WISE: My big takeaway for the treatment of lupus nephritis is to screen for it frequently and to treat aggressively and early. The data for treating lupus nephritis show that we should not be watching these patients deteriorate slowly over time. Not that anyone really means to do that or wishes that on a patient, but the data show that if we can get to a low proteinuria level—and by low, the thought is somewhere between 0.5 to 0.8 [g/d]—at about the 1-year mark after the lupus nephritis diagnosis, that’s associated with the best long-term outcomes. When I work with trainees [residents or fellows], and they want to know of a magic number, what should we be looking at, I’ll tell them [to] look at the proteinuria after the lupus nephritis diagnosis. We want to get to this magic range of 0.5 to 0.8 [g/d] after the 1-year mark of diagnosis.

Try to be aggressive in your treatment plan. Don’t just throw on 1 agent and wish for the best. If you have to use dual agents right from the get-go, [you should realize that] the literature shows that dual agents likely work best; again, this involves mycophenolate with a calcineurin inhibitor or belimumab. And treat aggressively. So far, it does not look like we’re going to have increased rates of infections with using dual agents. And if anything, we’re going to have better rates of remission at the 1-year mark. Don’t be afraid to treat early, treat aggressively, and you’ll likely get better outcomes, including long-term kidney survival at the 1-year mark. Screen frequently and treat aggressively for lupus nephritis.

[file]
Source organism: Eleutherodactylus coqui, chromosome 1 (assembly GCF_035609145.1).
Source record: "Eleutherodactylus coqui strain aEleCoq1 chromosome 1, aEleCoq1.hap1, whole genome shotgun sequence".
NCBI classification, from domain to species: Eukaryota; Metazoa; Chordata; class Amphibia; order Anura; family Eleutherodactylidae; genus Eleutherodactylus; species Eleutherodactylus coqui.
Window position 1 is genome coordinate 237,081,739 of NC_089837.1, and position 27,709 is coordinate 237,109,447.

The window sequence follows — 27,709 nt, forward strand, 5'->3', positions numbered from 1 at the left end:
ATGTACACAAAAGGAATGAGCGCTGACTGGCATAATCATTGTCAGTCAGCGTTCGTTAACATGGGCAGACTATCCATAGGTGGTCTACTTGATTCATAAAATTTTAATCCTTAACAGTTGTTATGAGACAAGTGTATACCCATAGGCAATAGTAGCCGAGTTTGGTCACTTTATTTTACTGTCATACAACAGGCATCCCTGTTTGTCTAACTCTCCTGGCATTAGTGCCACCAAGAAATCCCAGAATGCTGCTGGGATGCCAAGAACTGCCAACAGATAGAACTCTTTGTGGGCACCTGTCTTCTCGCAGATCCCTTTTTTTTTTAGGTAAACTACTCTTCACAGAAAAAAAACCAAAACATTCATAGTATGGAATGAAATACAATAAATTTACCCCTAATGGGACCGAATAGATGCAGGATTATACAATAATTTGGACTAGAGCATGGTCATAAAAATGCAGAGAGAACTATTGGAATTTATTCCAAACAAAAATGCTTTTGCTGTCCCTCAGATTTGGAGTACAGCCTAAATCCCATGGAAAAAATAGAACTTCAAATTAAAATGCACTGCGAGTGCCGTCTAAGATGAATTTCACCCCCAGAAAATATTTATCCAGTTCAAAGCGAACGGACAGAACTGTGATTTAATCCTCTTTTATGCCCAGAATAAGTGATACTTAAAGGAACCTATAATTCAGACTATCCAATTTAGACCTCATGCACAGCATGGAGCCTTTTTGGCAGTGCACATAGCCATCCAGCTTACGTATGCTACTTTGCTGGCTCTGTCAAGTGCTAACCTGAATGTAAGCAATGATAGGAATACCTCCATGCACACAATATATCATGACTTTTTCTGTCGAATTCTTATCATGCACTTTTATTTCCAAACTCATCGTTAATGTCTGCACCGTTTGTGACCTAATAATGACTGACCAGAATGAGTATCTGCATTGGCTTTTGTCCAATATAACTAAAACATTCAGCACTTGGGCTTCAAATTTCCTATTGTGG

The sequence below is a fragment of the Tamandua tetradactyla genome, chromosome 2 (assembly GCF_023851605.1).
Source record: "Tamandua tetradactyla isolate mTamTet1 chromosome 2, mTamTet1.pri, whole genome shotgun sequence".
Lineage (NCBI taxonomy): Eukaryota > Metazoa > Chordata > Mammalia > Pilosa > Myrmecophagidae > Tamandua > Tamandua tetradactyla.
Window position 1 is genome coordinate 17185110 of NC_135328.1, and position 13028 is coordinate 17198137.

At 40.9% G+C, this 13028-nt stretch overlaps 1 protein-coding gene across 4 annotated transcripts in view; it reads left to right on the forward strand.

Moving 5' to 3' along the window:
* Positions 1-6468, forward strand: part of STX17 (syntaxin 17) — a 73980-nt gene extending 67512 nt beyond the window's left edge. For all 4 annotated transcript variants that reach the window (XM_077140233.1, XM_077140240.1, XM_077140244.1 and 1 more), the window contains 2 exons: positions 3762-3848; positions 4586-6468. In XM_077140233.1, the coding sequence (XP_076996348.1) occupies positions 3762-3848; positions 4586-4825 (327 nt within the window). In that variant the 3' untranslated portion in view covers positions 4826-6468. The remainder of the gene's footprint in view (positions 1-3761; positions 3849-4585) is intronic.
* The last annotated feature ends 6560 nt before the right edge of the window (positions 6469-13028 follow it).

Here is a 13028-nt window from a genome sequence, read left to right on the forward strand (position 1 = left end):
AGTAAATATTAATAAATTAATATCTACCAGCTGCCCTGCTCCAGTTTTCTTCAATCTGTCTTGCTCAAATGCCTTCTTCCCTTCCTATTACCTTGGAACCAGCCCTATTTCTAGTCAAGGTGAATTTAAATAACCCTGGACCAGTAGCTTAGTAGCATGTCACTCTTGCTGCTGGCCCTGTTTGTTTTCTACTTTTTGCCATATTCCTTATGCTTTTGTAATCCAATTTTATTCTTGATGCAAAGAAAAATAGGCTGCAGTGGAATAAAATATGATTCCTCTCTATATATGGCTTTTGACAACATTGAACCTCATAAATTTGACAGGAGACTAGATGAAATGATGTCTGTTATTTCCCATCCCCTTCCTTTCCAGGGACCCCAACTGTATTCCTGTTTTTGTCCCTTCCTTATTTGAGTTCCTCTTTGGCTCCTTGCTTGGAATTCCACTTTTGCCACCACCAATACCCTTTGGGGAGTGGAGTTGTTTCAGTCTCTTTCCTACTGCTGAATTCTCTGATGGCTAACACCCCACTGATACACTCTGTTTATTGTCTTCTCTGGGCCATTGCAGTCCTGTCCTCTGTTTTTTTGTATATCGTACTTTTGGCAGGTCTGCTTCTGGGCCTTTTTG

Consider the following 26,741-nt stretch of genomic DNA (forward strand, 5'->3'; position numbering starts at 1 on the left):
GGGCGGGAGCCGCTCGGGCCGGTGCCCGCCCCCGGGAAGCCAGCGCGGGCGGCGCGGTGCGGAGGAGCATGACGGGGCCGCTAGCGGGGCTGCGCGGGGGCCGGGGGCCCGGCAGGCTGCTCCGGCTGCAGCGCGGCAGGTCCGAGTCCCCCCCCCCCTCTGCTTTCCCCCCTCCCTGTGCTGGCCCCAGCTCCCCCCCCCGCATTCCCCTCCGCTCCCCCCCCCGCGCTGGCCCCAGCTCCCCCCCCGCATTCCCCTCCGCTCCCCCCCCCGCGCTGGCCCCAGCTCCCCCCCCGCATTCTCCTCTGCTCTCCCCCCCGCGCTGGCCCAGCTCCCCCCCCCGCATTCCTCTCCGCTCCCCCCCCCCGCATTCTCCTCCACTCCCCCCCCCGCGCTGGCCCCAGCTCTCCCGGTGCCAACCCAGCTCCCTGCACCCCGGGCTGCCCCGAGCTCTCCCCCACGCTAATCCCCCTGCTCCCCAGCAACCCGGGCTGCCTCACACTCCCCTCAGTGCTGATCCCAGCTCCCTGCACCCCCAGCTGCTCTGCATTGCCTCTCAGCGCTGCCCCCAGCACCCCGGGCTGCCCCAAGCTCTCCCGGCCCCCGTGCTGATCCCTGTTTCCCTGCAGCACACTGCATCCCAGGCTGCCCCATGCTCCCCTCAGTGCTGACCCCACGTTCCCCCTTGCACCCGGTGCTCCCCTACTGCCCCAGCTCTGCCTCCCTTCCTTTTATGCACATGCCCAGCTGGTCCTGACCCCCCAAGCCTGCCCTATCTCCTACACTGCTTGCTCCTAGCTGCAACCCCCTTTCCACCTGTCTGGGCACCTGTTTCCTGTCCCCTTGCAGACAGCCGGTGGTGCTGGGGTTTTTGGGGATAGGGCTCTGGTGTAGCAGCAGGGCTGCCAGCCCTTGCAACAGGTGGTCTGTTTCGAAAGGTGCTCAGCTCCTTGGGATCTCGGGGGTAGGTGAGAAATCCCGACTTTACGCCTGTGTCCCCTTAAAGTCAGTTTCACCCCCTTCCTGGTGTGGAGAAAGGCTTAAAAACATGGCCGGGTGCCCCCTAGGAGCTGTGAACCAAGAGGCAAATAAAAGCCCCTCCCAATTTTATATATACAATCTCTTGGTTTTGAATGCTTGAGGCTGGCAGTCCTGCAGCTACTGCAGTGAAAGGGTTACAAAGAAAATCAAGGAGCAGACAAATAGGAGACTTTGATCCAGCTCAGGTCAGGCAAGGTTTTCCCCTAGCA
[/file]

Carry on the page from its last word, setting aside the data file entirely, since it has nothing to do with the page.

1. Furie R, Rovin BH, Houssiau F, et al. Two-year, randomized, controlled trial of belimumab in lupus nephritis. N Engl J Med. 2020;383(12):1117-1128. doi:10.1056/NEJMoa2001180